A. slowly and carefully pass the bus on the left side.
B. pass the bus only after all the children have exited.
C. stop and wait until the warning lights stop flashing.
D. back up and take an alternate route to the scene.
A. The weather is treacherous and there are numerous roads washed out.
B. The EMTs are transporting a critical pediatric patient through traffic.
C. The call is dispatched as an unresponsive patient with CPR in progress.
D. The EMTs are unfamiliar with the location, but the police officer knows the area.
A. turnout gear.
B. face shields.
C. safety goggles.
D. hazardous materials gear.
A. DuoDote Auto-Injector
B. Vacuum splint
C. Oral glucose
D. Inhaled bronchodilator
A. regularly using the siren as much as possible.
B. avoiding one-way streets whenever possible.
C. avoiding routes with heavy traffic congestion.
D. assuming that other drivers will not see you.
A. park downhill from the scene.
B. ask the driver to exit the vehicle.
C. quickly gain access to the patient.
D. position the ambulance upwind.
B. high-level disinfection.
A. as directed by the EMS system’s medical director.
B. in locked or secured cabinets in order to prevent theft.
C. according to the urgency and frequency of their use
D. based on recommendations of the health department.
A. allows other drivers to hear and see you from a great distance.
B. is required any time a patient is being transported to the hospital.
C. legally gives the emergency vehicle operator the right of way.
D. signifies a request for other drivers to yield the right of way.
A. quickly gain access to the patient.
B. determine if additional units are needed.
C. observe the scene for safety hazards.
D. carefully assess the mechanism of injury.
A. never duck under the body or the tail boom because the pilot cannot see you in these areas.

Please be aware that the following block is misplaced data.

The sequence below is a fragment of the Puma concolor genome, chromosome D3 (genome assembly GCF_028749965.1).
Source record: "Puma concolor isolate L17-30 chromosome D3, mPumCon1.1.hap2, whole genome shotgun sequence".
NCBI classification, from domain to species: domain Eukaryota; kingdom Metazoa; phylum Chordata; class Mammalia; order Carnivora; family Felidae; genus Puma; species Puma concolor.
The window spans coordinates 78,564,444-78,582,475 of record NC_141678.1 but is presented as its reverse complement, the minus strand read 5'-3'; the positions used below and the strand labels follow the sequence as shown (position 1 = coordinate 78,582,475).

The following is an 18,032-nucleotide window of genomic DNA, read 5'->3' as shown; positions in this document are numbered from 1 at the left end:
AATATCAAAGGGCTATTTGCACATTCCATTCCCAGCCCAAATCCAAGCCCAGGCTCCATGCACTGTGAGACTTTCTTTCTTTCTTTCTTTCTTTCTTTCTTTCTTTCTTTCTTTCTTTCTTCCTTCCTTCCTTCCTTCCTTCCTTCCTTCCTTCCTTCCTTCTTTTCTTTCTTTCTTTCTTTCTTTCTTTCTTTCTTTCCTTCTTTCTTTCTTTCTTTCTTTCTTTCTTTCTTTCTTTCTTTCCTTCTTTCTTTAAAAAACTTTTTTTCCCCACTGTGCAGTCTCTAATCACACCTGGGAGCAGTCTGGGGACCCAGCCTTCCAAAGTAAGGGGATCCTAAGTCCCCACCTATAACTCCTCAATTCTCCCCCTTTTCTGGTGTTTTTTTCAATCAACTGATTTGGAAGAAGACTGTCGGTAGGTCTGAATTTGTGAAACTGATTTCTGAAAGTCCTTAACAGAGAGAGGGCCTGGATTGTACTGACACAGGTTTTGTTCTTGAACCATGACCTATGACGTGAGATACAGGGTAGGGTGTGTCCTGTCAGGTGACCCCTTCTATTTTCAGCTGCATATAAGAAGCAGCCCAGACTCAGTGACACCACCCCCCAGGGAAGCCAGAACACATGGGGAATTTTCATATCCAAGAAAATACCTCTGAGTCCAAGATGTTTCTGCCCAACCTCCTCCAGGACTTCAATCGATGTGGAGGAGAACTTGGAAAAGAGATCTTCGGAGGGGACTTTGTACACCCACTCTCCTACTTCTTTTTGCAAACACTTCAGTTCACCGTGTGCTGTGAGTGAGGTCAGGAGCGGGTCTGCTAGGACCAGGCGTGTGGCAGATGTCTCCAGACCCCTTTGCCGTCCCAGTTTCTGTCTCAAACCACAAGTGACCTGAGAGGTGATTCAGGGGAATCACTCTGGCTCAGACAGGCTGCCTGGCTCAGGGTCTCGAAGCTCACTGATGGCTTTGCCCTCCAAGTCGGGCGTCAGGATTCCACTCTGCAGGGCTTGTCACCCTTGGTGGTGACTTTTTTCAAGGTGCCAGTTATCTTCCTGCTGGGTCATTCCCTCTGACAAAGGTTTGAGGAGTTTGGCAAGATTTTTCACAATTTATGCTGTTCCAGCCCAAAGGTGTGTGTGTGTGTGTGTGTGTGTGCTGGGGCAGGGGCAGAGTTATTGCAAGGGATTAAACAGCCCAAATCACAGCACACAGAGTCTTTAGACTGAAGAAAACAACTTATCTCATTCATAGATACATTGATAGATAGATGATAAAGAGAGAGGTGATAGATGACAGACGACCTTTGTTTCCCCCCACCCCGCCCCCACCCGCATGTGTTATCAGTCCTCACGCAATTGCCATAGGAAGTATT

B. carefully approach the aircraft from the rear unless a crew member instructs you to do otherwise.
C. approach the aircraft from the side because this will make it easier for you to access the aircraft doors.
D. remember that the main rotor blade is flexible and can dip as low as 5¢ to 6¢ from the ground.
A. have your partner quickly clean the ambulance as you proceed to the call.
B. advise the dispatcher that you are out of service and to send another unit.
C. proceed to the call, functioning only as an emergency medical responder.
D. quickly proceed to the call and clean and restock the ambulance afterwards.
A. on the ambulance stretcher.
B. inside the jump kit.
C. near the side or rear door.
D. in the driver’s compartment.
A. railroad crossings.
B. stop signs.
D. stop lights.
A. patient’s medical history.
B. location of the patient(s).
C. nature of the call.
D. caller’s phone number.
A. remaining in the far right-hand lane when transporting a critical patient and refraining from passing other motorists on the left side.
B. keeping a safe distance between your ambulance and the vehicles in front of you and remaining aware of vehicles potentially hiding in your mirrors’ blind spots.
C. driving about 2 to 3 seconds behind any vehicles in front of you and exceeding the posted speed limit by no more than 20 to 25 mph.
D. driving at the posted speed limit, regardless of the patient’s condition, and routinely using your lights and siren when driving on a freeway.
A. reassess unstable patients at least every 15 minutes.
B. complete the run form before arrival at the hospital.
C. reassess the patient only if he or she deteriorates.
D. converse with the patient and provide reassurance.
A. use yellow caution tape to mark of the LZ perimeter.
B. ask bystanders to stand at all four corners of the LZ.
C. use weighted cones to mark all four corners of the LZ.
D. place four flares 100 feet apart in an “X” pattern.